It would have required gun dealers in IL to obtain a license through the Department of Financial and Professional Regulation, to renew those licenses every five years and to train their employees to conduct background checks and spot potential straw purchasers.
The governor has had the bill on his desk for a week and-a-half, and has six more weeks to decide whether he will sign it. Earlier in the day, Rauner - speaking to downstate radio station WJPF - gave the first sign of how he would act on the bill.
"It's just not right".
The mayor has said requiring IL gun dealers to be licensed by the state would help reduce illegal straw purchases, in which a person buys guns for someone else who can't legally buy them. Under the law, store owners would also be obligated to train employees to conduct background checks and spot potential straw purchasers.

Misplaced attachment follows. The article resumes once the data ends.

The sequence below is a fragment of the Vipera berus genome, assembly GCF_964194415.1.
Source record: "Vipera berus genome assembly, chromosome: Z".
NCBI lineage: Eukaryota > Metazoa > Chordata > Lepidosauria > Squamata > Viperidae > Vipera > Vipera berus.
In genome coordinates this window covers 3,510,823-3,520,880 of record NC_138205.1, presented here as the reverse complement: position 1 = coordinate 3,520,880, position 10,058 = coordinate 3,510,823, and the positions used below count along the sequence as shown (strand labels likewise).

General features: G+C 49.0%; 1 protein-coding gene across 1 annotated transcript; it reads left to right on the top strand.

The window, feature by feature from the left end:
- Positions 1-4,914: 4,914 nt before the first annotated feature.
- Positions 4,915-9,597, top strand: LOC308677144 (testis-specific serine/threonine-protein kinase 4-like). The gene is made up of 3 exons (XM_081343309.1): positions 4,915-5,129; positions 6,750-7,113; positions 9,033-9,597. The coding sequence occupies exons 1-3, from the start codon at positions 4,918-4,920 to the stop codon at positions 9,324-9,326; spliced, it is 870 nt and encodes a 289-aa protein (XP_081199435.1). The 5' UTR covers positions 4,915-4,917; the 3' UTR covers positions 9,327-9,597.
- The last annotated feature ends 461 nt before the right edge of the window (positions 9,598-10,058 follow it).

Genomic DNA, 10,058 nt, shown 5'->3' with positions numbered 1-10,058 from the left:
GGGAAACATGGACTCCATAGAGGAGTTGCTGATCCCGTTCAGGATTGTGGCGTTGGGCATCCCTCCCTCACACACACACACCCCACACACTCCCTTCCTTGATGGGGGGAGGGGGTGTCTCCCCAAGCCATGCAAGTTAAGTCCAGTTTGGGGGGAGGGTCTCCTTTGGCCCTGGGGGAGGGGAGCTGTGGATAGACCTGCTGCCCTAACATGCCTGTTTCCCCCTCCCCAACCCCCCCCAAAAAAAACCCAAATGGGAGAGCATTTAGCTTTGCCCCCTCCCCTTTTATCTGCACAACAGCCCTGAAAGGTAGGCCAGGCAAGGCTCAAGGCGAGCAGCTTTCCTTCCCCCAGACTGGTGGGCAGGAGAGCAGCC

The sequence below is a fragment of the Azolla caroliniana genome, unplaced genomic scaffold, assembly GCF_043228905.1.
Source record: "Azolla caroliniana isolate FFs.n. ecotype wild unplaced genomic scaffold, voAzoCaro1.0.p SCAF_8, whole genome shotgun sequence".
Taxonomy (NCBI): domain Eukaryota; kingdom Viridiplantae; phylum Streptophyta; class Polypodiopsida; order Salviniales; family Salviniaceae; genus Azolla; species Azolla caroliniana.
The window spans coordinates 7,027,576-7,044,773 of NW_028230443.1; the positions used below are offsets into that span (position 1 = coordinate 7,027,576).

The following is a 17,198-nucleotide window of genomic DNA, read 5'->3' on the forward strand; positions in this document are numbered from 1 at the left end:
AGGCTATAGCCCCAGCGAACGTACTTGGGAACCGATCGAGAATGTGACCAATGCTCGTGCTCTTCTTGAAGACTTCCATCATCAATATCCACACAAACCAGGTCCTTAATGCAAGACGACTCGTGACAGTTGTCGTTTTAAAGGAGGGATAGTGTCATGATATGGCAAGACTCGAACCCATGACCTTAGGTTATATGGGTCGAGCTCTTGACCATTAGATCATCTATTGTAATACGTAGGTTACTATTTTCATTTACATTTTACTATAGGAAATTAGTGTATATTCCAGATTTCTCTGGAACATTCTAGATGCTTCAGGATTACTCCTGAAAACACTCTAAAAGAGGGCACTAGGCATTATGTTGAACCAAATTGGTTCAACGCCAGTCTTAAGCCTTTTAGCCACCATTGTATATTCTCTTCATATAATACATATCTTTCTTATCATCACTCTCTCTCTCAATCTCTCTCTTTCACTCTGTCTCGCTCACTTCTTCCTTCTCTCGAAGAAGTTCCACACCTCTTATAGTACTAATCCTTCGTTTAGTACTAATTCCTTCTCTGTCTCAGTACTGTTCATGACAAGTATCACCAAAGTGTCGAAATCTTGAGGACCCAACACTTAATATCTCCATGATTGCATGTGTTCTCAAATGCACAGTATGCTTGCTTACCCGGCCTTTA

"But Rauner said Tuesday the measure amounts to burdensome regulation". "To keep our schools safer, we could come up with ways to have highly trained, highly well-armed security personnel at our schools who are very, very talented and able to protect our students".
In a statement, Chicago Mayor Rahm Emanuel (D) criticized Rauner, saying he is playing politics. Eddie Johnson - gathered to urge Rauner to pass the gun bill. This veto is a slap in the face to crime victims, faith leaders and police who have pleaded with Governor Rauner to protect public safety by signing the Gun Dealer Licensing Act. In a statement on Tuesday, Emanuel said: "With one week left in his campaign, Governor Rauner just put his primary election ahead of his primary responsibility to protect the safety of the people of Chicago and IL". Rauner's decision to veto "is demonstrating that he refuses to listen to the majority of Illinoisans and children and parents who have begged and lobbied for the Governor to hear their cry", Pfleger said.